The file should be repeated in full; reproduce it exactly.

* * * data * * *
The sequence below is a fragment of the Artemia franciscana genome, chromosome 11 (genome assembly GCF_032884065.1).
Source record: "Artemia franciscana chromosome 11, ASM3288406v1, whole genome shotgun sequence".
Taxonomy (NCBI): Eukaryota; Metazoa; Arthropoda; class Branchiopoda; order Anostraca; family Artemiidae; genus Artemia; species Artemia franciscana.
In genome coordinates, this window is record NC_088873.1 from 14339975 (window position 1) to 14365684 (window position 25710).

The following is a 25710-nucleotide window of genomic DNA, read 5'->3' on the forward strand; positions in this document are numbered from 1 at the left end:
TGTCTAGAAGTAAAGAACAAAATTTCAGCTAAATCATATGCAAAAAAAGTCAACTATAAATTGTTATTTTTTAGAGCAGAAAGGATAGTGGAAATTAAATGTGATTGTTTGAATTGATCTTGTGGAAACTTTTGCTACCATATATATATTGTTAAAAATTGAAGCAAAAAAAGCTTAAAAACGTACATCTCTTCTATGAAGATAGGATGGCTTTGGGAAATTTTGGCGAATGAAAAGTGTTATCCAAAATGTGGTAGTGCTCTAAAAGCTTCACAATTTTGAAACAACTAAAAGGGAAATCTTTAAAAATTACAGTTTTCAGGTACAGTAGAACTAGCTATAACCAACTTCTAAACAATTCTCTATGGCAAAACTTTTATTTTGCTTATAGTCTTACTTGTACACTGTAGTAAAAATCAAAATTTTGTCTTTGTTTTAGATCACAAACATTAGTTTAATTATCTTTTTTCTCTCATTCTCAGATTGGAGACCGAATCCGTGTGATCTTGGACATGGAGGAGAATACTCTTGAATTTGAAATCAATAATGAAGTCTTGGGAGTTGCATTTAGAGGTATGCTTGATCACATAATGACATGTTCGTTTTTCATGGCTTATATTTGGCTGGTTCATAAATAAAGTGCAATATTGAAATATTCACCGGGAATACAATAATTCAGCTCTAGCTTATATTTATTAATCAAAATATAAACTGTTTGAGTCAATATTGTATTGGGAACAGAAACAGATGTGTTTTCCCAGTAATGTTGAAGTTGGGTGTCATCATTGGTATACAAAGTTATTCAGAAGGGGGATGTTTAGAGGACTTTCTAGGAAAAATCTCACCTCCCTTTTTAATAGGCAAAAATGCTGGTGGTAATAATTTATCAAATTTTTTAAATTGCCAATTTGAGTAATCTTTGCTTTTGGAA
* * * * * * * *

The sequence below is a fragment of the Artemia franciscana genome, chromosome 11 (genome assembly GCF_032884065.1).
Source record: "Artemia franciscana chromosome 11, ASM3288406v1, whole genome shotgun sequence".
Taxonomy (NCBI): Eukaryota; Metazoa; Arthropoda; class Branchiopoda; order Anostraca; family Artemiidae; genus Artemia; species Artemia franciscana.
In genome coordinates, this window is record NC_088873.1 from 14339975 (window position 1) to 14365684 (window position 25710).

The following is a 25710-nucleotide window of genomic DNA, read 5'->3' on the forward strand; positions in this document are numbered from 1 at the left end:
TGTCTAGAAGTAAAGAACAAAATTTCAGCTAAATCATATGCAAAAAAAGTCAACTATAAATTGTTATTTTTTAGAGCAGAAAGGATAGTGGAAATTAAATGTGATTGTTTGAATTGATCTTGTGGAAACTTTTGCTACCATATATATATTGTTAAAAATTGAAGCAAAAAAAGCTTAAAAACGTACATCTCTTCTATGAAGATAGGATGGCTTTGGGAAATTTTGGCGAATGAAAAGTGTTATCCAAAATGTGGTAGTGCTCTAAAAGCTTCACAATTTTGAAACAACTAAAAGGGAAATCTTTAAAAATTACAGTTTTCAGGTACAGTAGAACTAGCTATAACCAACTTCTAAACAATTCTCTATGGCAAAACTTTTATTTTGCTTATAGTCTTACTTGTACACTGTAGTAAAAATCAAAATTTTGTCTTTGTTTTAGATCACAAACATTAGTTTAATTATCTTTTTTCTCTCATTCTCAGATTGGAGACCGAATCCGTGTGATCTTGGACATGGAGGAGAATACTCTTGAATTTGAAATCAATAATGAAGTCTTGGGAGTTGCATTTAGAGGTATGCTTGATCACATAATGACATGTTCGTTTTTCATGGCTTATATTTGGCTGGTTCATAAATAAAGTGCAATATTGAAATATTCACCGGGAATACAATAATTCAGCTCTAGCTTATATTTATTAATCAAAATATAAACTGTTTGAGTCAATATTGTATTGGGAACAGAAACAGATGTGTTTTCCCAGTAATGTTGAAGTTGGGTGTCATCATTGGTATACAAAGTTATTCAGAAGGGGGATGTTTAGAGGACTTTCTAGGAAAAATCTCACCTCCCTTTTTAATAGGCAAAAATGCTGGTGGTAATAATTTATCAAATTTTTTAAATTGCCAATTTGAGTAATCTTTGCTTTTGGAA